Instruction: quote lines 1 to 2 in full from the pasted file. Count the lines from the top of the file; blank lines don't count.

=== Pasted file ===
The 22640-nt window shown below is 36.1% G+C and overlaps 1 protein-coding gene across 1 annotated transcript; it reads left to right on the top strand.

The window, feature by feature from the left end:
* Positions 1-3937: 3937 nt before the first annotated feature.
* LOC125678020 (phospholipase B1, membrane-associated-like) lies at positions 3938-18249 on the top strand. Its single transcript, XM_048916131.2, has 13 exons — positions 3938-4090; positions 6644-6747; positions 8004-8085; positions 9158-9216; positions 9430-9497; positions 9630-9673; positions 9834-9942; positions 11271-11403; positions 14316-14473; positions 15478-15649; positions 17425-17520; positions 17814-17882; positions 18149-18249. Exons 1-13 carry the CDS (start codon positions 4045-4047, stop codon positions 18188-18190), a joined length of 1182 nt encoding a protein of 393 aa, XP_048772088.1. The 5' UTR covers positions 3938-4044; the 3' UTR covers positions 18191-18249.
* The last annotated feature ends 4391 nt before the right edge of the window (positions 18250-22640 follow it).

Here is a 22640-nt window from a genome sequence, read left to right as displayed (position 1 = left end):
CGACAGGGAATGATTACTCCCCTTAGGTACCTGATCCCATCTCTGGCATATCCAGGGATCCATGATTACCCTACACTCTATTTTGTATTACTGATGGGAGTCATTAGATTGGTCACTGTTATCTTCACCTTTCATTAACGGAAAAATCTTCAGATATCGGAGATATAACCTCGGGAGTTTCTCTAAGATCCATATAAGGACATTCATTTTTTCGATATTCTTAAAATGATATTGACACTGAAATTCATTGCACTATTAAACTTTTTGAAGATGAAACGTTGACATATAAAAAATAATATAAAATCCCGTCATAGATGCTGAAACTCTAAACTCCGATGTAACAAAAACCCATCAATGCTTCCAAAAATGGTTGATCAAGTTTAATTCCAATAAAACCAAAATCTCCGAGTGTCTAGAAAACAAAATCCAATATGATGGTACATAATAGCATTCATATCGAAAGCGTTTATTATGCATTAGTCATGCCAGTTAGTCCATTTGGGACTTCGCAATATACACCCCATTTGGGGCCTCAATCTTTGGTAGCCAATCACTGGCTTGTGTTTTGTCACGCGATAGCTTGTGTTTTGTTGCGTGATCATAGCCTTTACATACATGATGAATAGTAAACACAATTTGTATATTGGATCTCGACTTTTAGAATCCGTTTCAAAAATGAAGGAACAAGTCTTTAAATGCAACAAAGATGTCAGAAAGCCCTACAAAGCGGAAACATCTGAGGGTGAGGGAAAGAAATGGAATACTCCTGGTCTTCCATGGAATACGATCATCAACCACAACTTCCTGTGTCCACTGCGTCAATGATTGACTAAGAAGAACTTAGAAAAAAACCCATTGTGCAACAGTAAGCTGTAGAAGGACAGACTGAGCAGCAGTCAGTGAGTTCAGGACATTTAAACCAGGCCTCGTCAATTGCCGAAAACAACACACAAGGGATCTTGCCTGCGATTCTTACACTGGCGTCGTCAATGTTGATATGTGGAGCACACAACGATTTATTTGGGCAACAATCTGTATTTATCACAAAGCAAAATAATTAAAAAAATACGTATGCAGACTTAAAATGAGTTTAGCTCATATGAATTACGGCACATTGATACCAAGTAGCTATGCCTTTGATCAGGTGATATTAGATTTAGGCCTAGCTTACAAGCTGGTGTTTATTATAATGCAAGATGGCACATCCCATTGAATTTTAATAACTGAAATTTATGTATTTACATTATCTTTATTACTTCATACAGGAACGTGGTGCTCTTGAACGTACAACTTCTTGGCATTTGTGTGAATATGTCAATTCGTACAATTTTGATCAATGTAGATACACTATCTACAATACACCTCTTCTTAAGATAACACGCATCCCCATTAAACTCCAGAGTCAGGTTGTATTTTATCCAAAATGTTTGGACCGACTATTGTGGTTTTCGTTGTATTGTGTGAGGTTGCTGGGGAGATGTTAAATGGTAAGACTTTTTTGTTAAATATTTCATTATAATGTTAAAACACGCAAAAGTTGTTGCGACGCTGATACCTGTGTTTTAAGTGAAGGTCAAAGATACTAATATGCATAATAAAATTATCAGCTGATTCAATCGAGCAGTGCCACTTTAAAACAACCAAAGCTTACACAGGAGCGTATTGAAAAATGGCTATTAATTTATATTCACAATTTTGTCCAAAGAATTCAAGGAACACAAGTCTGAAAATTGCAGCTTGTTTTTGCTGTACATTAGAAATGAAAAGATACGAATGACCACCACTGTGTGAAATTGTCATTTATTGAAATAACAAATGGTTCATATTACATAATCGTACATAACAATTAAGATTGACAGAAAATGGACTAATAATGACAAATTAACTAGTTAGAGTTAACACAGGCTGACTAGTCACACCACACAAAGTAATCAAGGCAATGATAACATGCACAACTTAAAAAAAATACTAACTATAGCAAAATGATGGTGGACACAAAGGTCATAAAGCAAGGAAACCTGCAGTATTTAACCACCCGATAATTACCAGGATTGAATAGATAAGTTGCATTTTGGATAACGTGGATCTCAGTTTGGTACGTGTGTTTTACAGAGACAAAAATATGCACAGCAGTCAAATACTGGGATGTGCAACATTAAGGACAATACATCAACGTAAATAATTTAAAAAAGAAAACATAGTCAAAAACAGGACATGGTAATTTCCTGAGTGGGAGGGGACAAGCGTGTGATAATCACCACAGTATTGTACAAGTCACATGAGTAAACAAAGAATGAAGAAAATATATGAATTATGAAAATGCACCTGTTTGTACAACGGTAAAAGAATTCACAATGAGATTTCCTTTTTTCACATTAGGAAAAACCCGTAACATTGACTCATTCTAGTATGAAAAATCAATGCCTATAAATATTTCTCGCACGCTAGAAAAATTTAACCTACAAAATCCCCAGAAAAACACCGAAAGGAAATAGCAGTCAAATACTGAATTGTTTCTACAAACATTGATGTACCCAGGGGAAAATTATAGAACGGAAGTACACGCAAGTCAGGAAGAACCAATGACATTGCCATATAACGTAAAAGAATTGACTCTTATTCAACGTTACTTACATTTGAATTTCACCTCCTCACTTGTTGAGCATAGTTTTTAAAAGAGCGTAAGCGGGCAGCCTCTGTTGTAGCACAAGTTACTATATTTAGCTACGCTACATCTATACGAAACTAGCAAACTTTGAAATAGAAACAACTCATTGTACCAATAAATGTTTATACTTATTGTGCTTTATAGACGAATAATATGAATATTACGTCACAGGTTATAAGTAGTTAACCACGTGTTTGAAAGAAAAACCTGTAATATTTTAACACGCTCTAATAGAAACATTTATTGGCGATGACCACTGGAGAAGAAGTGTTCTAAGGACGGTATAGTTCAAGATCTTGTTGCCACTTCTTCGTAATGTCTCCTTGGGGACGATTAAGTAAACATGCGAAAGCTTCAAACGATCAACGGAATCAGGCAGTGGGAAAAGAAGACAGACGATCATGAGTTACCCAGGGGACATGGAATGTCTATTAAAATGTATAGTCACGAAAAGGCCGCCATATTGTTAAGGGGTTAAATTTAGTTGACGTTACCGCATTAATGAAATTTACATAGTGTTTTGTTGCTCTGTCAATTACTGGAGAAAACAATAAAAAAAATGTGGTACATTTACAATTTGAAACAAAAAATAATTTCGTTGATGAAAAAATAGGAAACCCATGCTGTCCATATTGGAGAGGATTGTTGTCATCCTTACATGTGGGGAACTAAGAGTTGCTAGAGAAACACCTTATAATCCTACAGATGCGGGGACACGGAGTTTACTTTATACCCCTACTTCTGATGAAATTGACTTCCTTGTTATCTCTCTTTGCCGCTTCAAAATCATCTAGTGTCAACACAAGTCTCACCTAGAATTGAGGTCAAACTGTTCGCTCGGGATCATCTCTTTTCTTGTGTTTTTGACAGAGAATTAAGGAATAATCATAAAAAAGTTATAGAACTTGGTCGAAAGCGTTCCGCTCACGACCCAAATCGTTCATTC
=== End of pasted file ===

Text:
The 22640-nt window shown below is 36.1% G+C and overlaps 1 protein-coding gene across 1 annotated transcript; it reads left to right on the top strand.

The window, feature by feature from the left end: